The biblical tenth, directs us not to yearn after our neighbor’s wife or his other property. The old school commandments may still have application in directing our choices. But this post is taking a new look from our corner of the universe.
No flaming bushes are found in this story. No commands from a higher power… Finding an old file folder with a single sheet of paper headed Rick’s Commandments was my starting point.
My First Four
- Listen to yourself
- Don’t defer
- Allow others to think differently
- Ask what would you like me to do
These are my words. I think. They are stratagies for daily life — pointers, and suggestions that point the paths.
Number 18 was, “When stuck — do the smallest thing.”
My commandments are ones I wrote for myself.
I asked Catharine, my spouse. She thought Gretchen Rubin might be the source. A search found this post,To Be Happier, Write Your Own Set of Personal Commandments.
Gretchen’s First Six
- Be Gretchen
- Let it go.
- Act the way I want to feel.
- Do it now.
- Be polite and be fair.
- Enjoy the process.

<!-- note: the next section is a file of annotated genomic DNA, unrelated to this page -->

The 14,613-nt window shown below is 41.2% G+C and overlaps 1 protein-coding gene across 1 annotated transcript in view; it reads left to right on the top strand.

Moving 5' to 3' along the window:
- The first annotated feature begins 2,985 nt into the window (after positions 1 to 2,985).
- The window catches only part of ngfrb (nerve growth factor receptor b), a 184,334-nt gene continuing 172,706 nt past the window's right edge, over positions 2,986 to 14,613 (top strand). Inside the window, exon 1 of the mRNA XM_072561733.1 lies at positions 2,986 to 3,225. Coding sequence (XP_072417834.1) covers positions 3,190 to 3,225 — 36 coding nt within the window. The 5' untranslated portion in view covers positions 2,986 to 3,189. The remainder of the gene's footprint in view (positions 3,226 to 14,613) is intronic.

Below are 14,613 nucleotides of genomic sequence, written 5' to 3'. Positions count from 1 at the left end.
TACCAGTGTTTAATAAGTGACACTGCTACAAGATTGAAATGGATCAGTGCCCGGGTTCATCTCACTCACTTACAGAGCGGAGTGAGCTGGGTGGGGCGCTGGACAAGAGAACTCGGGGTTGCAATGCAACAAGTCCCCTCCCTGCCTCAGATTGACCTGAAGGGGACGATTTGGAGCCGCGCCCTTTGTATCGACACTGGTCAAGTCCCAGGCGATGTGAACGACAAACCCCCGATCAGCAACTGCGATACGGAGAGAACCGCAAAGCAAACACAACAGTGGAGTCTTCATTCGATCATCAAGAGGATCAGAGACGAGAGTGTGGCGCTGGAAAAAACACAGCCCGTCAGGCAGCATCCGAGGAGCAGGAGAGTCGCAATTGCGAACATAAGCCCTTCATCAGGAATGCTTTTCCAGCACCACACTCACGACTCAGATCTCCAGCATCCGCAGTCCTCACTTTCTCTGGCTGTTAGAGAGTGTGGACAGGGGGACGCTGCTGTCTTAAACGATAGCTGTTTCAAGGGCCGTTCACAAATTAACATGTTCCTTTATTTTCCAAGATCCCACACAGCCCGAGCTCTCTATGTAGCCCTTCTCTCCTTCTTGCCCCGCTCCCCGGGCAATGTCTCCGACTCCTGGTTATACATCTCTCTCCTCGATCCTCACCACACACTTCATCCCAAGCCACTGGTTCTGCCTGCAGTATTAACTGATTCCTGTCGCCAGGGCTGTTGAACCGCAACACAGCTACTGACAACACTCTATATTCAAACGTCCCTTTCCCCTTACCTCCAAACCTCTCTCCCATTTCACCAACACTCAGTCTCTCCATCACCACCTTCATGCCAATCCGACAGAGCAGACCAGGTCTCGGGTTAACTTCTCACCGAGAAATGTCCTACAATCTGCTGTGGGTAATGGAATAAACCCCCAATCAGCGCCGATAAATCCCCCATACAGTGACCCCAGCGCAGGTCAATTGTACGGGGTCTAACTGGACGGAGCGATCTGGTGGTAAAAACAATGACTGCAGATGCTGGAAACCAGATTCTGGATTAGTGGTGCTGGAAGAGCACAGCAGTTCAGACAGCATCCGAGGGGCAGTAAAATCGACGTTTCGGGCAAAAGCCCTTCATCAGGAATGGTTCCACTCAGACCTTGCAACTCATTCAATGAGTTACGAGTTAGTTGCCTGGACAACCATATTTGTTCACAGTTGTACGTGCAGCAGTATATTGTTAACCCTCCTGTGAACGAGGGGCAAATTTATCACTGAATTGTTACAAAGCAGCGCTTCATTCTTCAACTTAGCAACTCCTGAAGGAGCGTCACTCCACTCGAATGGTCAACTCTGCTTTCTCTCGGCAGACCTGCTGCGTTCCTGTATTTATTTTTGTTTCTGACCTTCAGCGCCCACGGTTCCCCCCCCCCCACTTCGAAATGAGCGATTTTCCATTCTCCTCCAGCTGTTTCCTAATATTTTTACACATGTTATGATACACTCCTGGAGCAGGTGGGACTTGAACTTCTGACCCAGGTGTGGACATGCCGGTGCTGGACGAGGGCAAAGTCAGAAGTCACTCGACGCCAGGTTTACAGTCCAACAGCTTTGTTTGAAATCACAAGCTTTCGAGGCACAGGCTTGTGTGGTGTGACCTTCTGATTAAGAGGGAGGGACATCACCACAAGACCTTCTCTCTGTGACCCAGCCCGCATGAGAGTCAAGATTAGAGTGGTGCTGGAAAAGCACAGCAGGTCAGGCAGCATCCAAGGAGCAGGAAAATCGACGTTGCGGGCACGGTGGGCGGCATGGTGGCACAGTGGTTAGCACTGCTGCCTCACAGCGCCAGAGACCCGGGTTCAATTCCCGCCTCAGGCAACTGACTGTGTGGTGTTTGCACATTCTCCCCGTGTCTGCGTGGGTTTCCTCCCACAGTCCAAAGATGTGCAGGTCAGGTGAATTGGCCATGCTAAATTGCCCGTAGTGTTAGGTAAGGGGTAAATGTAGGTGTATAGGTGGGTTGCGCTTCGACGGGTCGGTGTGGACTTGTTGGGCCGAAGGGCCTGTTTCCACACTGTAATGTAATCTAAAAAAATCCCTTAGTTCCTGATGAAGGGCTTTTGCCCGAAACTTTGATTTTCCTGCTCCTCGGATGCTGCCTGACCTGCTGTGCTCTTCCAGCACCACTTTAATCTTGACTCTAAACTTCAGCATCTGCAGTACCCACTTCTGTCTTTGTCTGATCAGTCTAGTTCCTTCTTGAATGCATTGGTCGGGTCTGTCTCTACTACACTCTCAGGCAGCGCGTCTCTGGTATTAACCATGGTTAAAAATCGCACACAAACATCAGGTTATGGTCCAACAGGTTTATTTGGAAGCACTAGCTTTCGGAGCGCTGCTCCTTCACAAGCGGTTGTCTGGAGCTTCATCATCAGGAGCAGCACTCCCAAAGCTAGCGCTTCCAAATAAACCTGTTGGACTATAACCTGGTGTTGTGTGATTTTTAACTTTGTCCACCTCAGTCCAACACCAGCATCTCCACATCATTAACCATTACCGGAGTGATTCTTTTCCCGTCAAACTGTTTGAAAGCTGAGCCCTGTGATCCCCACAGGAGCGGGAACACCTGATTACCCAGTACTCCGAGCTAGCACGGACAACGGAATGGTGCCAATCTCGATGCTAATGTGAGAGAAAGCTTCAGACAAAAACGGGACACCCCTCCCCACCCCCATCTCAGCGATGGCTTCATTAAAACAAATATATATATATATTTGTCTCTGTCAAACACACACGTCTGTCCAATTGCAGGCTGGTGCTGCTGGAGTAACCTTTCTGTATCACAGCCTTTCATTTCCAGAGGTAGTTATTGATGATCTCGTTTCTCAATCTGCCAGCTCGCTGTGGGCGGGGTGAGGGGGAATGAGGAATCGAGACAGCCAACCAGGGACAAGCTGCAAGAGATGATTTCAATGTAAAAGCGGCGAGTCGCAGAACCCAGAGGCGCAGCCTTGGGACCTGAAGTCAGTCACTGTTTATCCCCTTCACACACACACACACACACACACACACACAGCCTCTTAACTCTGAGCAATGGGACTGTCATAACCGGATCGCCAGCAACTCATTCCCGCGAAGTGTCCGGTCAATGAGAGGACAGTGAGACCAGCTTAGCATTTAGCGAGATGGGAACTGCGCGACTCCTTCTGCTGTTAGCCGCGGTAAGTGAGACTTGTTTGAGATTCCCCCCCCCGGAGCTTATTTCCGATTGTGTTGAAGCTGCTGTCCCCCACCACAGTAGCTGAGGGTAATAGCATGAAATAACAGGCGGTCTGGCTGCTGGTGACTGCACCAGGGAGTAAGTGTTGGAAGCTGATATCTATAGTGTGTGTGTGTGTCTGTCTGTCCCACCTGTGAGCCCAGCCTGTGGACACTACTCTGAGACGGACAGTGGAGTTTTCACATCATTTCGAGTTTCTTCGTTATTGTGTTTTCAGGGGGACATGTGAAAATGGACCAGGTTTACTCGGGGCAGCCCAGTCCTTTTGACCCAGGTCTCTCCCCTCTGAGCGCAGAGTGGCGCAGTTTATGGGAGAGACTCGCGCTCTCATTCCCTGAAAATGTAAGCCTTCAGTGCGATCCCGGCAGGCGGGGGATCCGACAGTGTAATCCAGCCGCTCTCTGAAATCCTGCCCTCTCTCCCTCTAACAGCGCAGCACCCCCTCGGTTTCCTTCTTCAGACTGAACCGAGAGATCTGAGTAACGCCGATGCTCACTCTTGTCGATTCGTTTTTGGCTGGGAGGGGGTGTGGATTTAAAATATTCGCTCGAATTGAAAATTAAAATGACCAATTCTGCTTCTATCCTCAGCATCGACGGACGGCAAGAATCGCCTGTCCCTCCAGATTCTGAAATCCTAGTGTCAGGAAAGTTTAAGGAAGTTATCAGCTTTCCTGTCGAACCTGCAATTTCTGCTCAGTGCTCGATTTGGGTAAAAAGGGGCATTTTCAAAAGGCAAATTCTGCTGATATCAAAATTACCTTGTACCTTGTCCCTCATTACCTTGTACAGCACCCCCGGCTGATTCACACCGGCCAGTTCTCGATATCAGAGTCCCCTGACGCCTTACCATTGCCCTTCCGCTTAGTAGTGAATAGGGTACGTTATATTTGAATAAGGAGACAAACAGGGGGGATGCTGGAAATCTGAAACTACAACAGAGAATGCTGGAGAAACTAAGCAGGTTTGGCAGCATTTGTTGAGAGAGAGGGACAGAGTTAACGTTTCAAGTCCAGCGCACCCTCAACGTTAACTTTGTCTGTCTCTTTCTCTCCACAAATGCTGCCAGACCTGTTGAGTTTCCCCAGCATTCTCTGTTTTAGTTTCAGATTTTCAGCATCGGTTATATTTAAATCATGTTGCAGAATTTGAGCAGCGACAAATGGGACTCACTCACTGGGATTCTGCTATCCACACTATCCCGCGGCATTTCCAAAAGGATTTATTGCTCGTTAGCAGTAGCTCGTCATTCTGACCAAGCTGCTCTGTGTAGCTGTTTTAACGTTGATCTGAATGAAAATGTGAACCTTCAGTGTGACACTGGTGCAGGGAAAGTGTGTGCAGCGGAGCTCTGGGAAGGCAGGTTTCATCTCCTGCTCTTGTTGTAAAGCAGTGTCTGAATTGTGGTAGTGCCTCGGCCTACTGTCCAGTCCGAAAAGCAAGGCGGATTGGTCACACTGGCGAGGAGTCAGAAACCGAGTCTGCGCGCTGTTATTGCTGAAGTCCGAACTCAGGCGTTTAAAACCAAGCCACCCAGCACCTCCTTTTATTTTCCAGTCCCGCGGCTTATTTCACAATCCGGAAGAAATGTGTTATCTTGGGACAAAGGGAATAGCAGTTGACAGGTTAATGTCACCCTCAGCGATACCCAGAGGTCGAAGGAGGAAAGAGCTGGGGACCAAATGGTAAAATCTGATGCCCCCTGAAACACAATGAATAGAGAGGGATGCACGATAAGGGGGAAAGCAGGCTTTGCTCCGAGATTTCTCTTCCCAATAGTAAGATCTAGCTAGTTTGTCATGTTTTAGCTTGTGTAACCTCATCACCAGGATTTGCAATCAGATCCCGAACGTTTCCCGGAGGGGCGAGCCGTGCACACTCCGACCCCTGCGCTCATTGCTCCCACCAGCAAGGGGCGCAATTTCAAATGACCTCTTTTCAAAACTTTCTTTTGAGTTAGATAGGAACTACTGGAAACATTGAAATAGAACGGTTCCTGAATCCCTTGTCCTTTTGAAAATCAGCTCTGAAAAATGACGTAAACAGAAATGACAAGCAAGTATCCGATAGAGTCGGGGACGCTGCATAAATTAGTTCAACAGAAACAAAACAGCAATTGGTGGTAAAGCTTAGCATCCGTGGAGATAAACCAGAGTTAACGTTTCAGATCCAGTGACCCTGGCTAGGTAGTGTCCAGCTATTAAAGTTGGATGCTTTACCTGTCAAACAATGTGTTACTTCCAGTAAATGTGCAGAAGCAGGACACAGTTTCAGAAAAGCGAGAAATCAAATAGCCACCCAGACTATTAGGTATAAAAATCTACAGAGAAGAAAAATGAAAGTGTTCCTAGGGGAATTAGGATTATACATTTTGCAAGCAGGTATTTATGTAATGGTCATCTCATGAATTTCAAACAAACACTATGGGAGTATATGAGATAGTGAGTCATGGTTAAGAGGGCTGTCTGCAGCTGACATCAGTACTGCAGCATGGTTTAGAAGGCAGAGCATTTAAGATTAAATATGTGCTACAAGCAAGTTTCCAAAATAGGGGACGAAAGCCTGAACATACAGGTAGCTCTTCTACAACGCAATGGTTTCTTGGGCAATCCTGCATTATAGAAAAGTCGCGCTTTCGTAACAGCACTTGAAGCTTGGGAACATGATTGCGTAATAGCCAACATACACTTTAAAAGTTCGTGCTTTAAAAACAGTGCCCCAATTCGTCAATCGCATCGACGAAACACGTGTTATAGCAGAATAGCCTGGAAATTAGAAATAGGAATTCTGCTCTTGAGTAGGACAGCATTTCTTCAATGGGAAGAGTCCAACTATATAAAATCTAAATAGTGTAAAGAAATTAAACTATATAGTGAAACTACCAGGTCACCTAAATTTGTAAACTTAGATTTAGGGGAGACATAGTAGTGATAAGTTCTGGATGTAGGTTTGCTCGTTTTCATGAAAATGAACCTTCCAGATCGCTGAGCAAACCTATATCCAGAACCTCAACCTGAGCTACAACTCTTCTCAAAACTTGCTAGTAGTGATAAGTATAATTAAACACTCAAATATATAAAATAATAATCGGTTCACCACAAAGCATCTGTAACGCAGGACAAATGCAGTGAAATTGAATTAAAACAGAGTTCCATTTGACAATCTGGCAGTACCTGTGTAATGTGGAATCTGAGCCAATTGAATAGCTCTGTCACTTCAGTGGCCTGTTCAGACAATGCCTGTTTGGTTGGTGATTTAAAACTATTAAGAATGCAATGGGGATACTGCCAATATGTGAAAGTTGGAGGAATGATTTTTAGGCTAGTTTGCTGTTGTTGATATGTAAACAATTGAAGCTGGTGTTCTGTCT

Gretchen in another post went on
The Sixth of my Personal Commandments is “Enjoy the Process.” I learned from my father, who reminds us to “Enjoy the process” at every turn.
Enjoy the step in getting our tasks accomplished.
Her words pushed me to think about my personal commandments and where they came from.
”Big Suprise” One I Borrowed
Number seventeen on my list is “Big Suprise.” I know this came from a Steven Levine workshop in Seattle.1 It was his reaction to life experience. In the midst of a gut wrench experience “Big Suprise” addresses them as logical consequences of living.
How About You?
What are your commandments? Are there few or many?
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- Stephen Levine was an American poet, author and teacher best known for his work on death and dying. He is one of a generation of pioneering teachers who, along with Jack Kornfield, Joseph Goldstein and Sharon Salzberg, have made the teachings of Theravada Buddhism more widely available to students in the West. Like the writings of his colleague and close friend, Ram Dass, Stephen’s work is also flavoured by the devotional practices and teachings of the Hindu Guru Neem Karoli Baba. This aspect of his teaching may be considered one way in which his work differs from that of the more purely Buddhist oriented teachers named above. Since Buddhism is largely considered a non-theistic faith, his allusions in his teachings to a creator, which he variously terms God, The Beloved, The One and ‘Uugghh,’ further distinguish his work from that of other contemporary Buddhist writers. ↩